A Long Strange Trip: Exploring How Yoga-Narasimha Landed on the Grateful Dead’s First Album Cover


Deepak Sarma

I was casually looking at my old vinyl albums and was startled when I saw a familiar image of Narasimha on the cover, just underneath the picture of the head of Jerry Garcia, the virtuoso singer-songwriter and guitarist of the Grateful Dead. Though I have owned and listened to the album for more than 25 years, I never looked at the album cover with the trained eye of a scholar of South Asia. As per the lyrics of the Grateful Dead’s “Scarlet Begonias,” “Once in a while you can get shown the light, in the strangest of places if you look at it right.”[1]

Some determined detective work uncovered that the image used in the album cover collage is unquestionably a low-angle shot of the 12th century Chola sculpture of Yoga-Narasimha (The Man-Lion form of Visnu), held at the Nelson-Atkins Museum of Art in Kansas City.[2]  The image depicts the Man-Lion avatar of the Hindu god Visnu. The god is depicted with a yoga-band around his legs and is typical of similar images produced during the time period.[3]

Hindus believe that in his fourth avatar (incarnation) the god Visnu takes the form of the Man-Lion Narasimha.[4] He is incarnated in order to kill Hiranyakashipu, who not only wants to destroy Vishnu, but threatens the order and peace of the universe. Hiranyakashipu is believed to have obtained a boon from the God Brahma that he would not die on earth or in space, in fire or in water, neither during the day, or at night, inside, or outside, not by a human, animal, or a god, and finally, and not by an inanimate animate being. With this purported invincibility Hiranyakashipu terrorizes the world. His son Prahlada (who is devoted to Lord Vishnu) refuses to bow down before his father, when demanded to do so. Prahlada tells his father that Vishnu is everywhere. Hiranyakashipu points to a pillar and asks Prahlada if Vishnu could be found within it. When given the affirmative Hiranyakashipu, enraged, strikes the pillar with his sword. From the broken pillar emerges Narasimha. Neither human, nor animal, Narasimha kills Hiranyakashipu at twilight, at the doorsteps of the royal palace, placed upon his lap, and using his nails. This is the god who is depicted in the Nelson-Atkins sculpture and in the collage on the cover of the first Grateful Dead album.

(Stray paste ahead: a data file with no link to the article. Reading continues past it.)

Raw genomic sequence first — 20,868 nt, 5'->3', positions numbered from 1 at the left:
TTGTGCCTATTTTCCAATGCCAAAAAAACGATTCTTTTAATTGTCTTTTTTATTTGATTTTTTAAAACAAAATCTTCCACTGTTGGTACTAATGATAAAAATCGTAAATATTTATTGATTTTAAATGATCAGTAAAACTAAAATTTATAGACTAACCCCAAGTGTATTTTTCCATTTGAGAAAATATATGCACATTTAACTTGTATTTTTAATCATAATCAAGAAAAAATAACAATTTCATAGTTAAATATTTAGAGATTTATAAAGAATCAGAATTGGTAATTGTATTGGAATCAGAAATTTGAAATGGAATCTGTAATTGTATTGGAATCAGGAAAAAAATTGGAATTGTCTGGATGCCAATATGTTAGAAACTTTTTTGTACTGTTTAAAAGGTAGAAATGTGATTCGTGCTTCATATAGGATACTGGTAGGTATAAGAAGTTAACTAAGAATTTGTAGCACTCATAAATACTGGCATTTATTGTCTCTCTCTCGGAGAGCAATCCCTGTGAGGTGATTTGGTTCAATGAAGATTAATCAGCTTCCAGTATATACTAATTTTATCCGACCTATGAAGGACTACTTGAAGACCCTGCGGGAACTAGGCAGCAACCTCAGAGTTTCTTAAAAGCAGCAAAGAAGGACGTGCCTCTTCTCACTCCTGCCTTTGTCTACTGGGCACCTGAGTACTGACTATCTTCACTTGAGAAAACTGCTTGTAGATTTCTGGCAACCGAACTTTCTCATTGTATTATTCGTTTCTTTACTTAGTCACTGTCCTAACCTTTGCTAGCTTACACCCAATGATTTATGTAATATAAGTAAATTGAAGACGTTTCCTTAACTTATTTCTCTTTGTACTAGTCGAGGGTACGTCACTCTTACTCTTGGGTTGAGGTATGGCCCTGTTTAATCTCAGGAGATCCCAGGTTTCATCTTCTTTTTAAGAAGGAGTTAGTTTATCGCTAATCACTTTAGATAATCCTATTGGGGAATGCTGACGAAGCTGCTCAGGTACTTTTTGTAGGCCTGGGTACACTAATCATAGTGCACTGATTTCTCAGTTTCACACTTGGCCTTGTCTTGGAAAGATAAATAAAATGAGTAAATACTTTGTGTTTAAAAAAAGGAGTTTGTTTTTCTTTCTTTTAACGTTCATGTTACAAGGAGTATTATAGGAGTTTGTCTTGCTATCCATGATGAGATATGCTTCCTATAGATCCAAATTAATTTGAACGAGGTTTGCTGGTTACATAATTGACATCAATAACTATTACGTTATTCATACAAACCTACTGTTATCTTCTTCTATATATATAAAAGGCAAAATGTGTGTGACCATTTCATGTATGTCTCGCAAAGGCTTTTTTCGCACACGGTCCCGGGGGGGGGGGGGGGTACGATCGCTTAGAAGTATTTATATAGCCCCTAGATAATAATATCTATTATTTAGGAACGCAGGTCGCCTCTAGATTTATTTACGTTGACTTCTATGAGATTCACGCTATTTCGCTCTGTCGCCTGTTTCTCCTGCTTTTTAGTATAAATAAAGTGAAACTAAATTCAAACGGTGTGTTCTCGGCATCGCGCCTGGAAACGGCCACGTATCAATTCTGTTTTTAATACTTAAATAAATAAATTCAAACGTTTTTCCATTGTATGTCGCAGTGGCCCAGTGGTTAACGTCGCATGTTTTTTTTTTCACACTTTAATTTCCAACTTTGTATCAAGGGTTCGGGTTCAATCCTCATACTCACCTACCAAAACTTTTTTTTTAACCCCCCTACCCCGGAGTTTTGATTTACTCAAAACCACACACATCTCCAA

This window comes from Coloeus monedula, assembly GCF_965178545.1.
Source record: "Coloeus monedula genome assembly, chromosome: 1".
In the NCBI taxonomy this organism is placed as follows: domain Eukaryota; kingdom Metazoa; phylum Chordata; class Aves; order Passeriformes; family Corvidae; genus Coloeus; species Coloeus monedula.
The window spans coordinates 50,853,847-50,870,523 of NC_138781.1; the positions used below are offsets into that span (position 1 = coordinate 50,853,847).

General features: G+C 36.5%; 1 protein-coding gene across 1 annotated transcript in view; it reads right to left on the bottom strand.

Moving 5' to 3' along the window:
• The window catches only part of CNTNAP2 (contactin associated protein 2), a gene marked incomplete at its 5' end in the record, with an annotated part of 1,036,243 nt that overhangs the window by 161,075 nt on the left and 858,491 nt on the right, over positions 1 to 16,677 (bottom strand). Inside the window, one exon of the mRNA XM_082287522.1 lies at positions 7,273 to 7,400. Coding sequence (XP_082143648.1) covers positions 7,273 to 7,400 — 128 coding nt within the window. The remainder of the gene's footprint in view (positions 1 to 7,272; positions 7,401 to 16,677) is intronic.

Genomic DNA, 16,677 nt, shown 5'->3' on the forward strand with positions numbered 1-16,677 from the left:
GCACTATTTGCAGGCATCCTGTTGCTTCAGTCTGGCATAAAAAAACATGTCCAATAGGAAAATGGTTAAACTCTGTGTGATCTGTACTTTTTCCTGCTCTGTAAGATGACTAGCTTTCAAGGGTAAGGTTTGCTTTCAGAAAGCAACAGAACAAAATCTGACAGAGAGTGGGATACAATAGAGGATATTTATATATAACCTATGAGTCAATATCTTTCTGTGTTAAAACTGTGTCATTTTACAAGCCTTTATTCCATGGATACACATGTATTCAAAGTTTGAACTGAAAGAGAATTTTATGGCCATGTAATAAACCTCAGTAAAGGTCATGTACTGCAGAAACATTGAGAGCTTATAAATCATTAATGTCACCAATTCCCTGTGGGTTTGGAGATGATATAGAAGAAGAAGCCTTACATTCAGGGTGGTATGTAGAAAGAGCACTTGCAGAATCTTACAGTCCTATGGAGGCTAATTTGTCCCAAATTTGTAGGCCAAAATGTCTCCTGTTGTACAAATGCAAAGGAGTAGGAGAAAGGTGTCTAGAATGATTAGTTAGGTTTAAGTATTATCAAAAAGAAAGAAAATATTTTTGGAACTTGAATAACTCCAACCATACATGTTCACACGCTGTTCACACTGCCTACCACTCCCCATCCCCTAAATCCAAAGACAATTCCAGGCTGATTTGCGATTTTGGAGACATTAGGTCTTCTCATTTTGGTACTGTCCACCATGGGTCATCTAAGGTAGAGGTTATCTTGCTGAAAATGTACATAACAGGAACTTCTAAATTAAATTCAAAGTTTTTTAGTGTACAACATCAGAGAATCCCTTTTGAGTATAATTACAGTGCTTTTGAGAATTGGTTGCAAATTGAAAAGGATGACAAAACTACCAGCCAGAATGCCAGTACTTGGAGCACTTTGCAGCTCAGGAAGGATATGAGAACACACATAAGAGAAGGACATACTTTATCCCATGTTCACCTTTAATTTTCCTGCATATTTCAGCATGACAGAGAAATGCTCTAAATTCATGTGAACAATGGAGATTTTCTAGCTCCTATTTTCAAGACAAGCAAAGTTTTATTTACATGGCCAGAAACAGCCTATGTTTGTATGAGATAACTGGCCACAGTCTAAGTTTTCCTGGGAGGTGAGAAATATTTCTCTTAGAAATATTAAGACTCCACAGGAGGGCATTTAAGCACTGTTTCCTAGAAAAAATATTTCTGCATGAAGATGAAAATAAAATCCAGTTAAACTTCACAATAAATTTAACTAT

How did this unusual image of this unusual god with such an unusual story end up in a collage on the Grateful Dead’s debut album, which was released by Warner Brothers Records in March 1967? Why was this image was used, who took the photo, and was it significant (at the time of its release) to the members of the Grateful Dead?